If your financial situation is permanent, and you do not expect to be able to make your monthly mortgage payment in the future, you may still have options to either salvage your mortgage or get out of your loan through sale.
One option available to borrowers is a mortgage modification. You may be able to negotiate, for instance, an extension of your mortgage. This extension would lower your payments while keeping the interest rate the same. In an extension, you would pay your mortgage off over a longer period of time, thus paying more interest in the end, but rehabilitating your mortgage now and saving your home.
Another option for rehabilitating a loan when your financial situation is permanent is to ask the bank to lower your interest rate. While this does not sound like a promising solution, banks can and do modify mortgages in this way when the alternative is to foreclose on the home.
Banks want to negotiate workouts for failing mortgages. They do not want the home; they want the borrower to pay their mortgage. Many lenders will go to great lengths to help mortgage borrowers who are in financial difficulty but are sincerely trying to save their home.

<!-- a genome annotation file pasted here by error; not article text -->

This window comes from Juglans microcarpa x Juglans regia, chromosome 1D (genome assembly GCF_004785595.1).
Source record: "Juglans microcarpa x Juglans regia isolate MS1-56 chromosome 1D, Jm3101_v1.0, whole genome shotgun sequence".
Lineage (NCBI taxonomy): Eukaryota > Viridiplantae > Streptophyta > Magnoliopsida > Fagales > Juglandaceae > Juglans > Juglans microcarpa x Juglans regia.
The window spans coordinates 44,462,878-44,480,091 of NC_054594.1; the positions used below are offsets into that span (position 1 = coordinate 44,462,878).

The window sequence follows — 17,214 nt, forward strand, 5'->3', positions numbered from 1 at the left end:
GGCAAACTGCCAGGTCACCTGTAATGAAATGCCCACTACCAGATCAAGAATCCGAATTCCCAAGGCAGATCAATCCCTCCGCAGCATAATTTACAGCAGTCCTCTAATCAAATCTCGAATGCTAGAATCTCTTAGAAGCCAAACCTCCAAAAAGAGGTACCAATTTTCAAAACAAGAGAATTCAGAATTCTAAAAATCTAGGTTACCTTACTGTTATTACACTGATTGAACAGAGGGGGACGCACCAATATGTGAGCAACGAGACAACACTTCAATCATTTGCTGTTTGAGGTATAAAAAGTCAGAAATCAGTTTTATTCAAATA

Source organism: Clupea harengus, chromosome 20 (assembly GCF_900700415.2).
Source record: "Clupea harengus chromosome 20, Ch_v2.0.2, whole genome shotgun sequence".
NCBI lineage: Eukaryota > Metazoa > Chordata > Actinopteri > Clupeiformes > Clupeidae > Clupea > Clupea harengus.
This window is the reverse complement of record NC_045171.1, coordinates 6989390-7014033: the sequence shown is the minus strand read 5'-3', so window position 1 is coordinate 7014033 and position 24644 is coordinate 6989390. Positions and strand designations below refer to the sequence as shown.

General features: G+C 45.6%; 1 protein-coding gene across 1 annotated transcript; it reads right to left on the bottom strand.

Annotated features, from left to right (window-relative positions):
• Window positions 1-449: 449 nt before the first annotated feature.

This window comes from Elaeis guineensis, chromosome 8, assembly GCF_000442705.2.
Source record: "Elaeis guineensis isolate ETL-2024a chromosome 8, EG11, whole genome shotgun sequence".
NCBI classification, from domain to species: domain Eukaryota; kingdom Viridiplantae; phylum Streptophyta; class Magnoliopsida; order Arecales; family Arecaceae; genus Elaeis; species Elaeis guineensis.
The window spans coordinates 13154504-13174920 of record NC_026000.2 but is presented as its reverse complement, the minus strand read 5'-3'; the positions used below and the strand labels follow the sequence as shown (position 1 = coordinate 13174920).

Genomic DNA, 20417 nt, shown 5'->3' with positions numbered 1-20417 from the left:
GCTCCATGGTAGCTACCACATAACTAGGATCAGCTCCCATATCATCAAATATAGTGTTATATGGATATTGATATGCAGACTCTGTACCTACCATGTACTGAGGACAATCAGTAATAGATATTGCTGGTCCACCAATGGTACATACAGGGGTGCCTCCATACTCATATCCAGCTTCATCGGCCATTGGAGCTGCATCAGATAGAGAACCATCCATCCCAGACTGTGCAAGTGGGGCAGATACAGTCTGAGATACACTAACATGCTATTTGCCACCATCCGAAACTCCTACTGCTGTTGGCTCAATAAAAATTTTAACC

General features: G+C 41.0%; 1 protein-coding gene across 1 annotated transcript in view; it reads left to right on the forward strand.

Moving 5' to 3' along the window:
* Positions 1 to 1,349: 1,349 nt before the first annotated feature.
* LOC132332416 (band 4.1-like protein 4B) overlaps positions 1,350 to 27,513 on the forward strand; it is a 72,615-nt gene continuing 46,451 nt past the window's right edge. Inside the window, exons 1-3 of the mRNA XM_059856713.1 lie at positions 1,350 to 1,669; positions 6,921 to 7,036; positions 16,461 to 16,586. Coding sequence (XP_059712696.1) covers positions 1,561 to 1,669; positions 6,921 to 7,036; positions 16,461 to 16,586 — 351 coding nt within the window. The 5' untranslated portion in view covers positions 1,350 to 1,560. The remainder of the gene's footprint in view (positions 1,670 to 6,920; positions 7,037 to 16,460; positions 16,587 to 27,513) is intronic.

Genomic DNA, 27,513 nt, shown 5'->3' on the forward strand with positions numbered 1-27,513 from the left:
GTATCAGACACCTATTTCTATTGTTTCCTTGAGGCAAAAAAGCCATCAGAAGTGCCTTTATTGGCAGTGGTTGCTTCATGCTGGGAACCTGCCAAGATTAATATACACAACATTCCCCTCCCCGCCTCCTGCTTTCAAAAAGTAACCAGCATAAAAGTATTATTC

If you contact your mortgage lender and talk with them honestly about your situation, presenting a plan for how you can save the mortgage and avoid foreclosure, most lenders will give you a fair hearing and try to work with you to resolve the situation.
If you cannot resume payments on your loan, even at a reduced rate, your bank may be willing to consider a short sale, in which you sell the home for an amount less than you owe, and the bank accepts the sale amount as full payment of the mortgage. This is often more difficult to arrange than other workouts, but lenders will accept short sales in certain circumstances, and if the only other alternative is foreclosure, asking for a short sale cannot hurt your situation.
Other Options
Homeowners who are not able to pay their mortgage or sell the home in a short sale may consider renting the home. Ideally, you would be able to rent the home for an amount that covers your mortgage. However, even if the rent falls short of your monthly mortgage payment, if you can make the mortgage payment between rent and your regular income, while renting yourself, you may be able to sell or refinance the home at a later time, when the real estate market has recovered from the current crisis.
Renting your home in order to save it may seem strange, but as long as you make the payments and remain in possession of the home, there is always a chance that your financial situation may turn around, and you do not have a foreclosure on your credit record.